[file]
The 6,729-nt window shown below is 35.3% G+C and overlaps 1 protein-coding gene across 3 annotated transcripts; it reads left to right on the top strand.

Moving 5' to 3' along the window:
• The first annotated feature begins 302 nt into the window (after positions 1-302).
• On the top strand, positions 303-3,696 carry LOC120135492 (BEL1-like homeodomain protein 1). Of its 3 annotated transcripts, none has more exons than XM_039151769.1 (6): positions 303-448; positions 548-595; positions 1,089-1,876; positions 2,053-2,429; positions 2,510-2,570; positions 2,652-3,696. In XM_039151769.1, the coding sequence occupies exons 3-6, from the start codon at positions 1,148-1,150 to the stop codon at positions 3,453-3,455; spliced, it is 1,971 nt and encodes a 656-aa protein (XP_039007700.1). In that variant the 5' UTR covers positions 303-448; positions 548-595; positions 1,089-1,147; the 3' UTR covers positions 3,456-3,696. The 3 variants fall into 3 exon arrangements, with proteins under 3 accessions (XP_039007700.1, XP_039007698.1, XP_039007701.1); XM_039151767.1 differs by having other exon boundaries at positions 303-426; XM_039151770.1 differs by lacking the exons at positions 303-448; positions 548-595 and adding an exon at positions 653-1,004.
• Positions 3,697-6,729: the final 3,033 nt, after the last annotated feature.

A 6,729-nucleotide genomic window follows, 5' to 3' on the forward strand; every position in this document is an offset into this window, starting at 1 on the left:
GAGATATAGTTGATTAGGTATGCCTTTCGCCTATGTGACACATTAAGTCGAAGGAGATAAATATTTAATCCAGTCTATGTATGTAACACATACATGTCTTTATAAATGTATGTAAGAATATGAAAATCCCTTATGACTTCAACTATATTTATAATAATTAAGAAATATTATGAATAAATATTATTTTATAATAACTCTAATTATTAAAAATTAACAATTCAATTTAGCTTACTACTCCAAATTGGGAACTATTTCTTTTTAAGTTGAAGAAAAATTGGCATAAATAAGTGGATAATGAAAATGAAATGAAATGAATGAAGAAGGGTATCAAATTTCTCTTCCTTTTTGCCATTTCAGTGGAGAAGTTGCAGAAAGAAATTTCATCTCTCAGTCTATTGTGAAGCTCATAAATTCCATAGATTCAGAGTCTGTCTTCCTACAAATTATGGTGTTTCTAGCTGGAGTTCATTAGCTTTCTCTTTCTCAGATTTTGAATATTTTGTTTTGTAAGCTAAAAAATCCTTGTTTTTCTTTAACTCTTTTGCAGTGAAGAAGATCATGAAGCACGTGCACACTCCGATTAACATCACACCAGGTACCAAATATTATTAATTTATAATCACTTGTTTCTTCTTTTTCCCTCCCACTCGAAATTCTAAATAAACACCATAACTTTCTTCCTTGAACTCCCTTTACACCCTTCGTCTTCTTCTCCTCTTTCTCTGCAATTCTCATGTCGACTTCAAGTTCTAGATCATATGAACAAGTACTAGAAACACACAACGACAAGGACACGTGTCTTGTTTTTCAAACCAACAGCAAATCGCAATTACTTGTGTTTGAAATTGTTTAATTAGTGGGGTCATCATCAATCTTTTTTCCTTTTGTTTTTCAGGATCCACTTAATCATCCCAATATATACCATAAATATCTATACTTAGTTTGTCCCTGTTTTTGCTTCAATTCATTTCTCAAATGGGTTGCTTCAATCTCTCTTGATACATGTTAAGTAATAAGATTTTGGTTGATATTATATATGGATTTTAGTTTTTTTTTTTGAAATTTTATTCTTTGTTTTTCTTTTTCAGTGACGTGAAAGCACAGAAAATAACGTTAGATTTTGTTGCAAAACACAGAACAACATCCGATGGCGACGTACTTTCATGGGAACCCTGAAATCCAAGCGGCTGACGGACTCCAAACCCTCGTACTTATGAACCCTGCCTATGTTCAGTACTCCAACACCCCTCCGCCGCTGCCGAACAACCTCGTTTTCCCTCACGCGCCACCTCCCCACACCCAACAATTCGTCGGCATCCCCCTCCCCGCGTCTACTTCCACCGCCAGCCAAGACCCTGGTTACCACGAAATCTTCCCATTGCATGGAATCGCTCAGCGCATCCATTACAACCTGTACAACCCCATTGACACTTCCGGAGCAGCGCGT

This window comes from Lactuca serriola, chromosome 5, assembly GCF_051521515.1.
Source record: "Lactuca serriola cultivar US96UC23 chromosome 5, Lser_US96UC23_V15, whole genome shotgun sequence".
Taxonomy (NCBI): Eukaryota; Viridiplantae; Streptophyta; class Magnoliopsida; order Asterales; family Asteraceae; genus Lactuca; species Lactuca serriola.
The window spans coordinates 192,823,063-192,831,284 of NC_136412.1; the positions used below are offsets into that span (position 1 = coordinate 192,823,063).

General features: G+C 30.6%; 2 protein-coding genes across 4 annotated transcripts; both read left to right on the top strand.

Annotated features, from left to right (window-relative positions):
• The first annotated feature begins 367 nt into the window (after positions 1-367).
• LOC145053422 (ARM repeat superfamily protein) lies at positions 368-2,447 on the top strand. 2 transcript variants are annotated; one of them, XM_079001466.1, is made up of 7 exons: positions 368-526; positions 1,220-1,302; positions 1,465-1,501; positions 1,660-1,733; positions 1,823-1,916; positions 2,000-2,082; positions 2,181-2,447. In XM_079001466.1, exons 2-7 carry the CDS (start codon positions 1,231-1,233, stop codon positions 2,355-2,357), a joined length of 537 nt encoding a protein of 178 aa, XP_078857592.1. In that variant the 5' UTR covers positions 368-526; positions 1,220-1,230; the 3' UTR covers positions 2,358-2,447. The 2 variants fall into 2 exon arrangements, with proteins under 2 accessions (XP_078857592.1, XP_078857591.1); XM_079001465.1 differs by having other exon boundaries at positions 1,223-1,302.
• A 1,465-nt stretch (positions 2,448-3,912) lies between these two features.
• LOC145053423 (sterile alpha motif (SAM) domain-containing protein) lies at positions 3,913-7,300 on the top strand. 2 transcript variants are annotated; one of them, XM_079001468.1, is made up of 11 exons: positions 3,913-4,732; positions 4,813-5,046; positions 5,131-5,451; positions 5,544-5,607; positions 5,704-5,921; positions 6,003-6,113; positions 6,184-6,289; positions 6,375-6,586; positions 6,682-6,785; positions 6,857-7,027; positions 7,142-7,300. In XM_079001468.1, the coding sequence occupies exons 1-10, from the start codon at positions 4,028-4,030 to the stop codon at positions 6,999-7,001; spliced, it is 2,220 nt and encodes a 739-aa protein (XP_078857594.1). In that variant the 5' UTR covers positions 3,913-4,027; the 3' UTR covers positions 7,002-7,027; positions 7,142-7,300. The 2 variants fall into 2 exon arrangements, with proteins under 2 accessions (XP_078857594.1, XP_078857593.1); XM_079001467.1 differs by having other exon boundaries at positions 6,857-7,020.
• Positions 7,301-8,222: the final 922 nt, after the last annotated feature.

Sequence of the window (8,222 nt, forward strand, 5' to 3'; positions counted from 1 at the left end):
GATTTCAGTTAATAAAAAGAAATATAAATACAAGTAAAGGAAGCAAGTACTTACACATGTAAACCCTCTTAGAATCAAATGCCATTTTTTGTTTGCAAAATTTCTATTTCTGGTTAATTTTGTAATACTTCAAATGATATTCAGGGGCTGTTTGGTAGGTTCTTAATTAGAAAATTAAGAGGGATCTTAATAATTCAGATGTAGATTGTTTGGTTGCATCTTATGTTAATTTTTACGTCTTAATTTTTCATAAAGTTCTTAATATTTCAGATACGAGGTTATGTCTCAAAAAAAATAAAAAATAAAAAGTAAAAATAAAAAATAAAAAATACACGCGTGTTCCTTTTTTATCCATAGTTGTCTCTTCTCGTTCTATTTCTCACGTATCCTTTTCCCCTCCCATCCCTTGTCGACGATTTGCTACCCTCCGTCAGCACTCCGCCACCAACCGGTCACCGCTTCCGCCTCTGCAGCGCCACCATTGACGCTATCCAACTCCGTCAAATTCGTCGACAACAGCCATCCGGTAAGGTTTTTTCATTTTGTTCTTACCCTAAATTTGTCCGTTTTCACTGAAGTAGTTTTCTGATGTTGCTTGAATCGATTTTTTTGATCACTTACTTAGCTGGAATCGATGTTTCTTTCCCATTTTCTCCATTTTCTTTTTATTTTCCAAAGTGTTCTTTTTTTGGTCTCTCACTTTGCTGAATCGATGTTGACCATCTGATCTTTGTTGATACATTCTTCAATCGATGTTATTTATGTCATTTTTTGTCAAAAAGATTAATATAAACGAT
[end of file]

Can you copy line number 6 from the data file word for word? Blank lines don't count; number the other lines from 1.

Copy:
A 6,729-nucleotide genomic window follows, 5' to 3' on the forward strand; every position in this document is an offset into this window, starting at 1 on the left: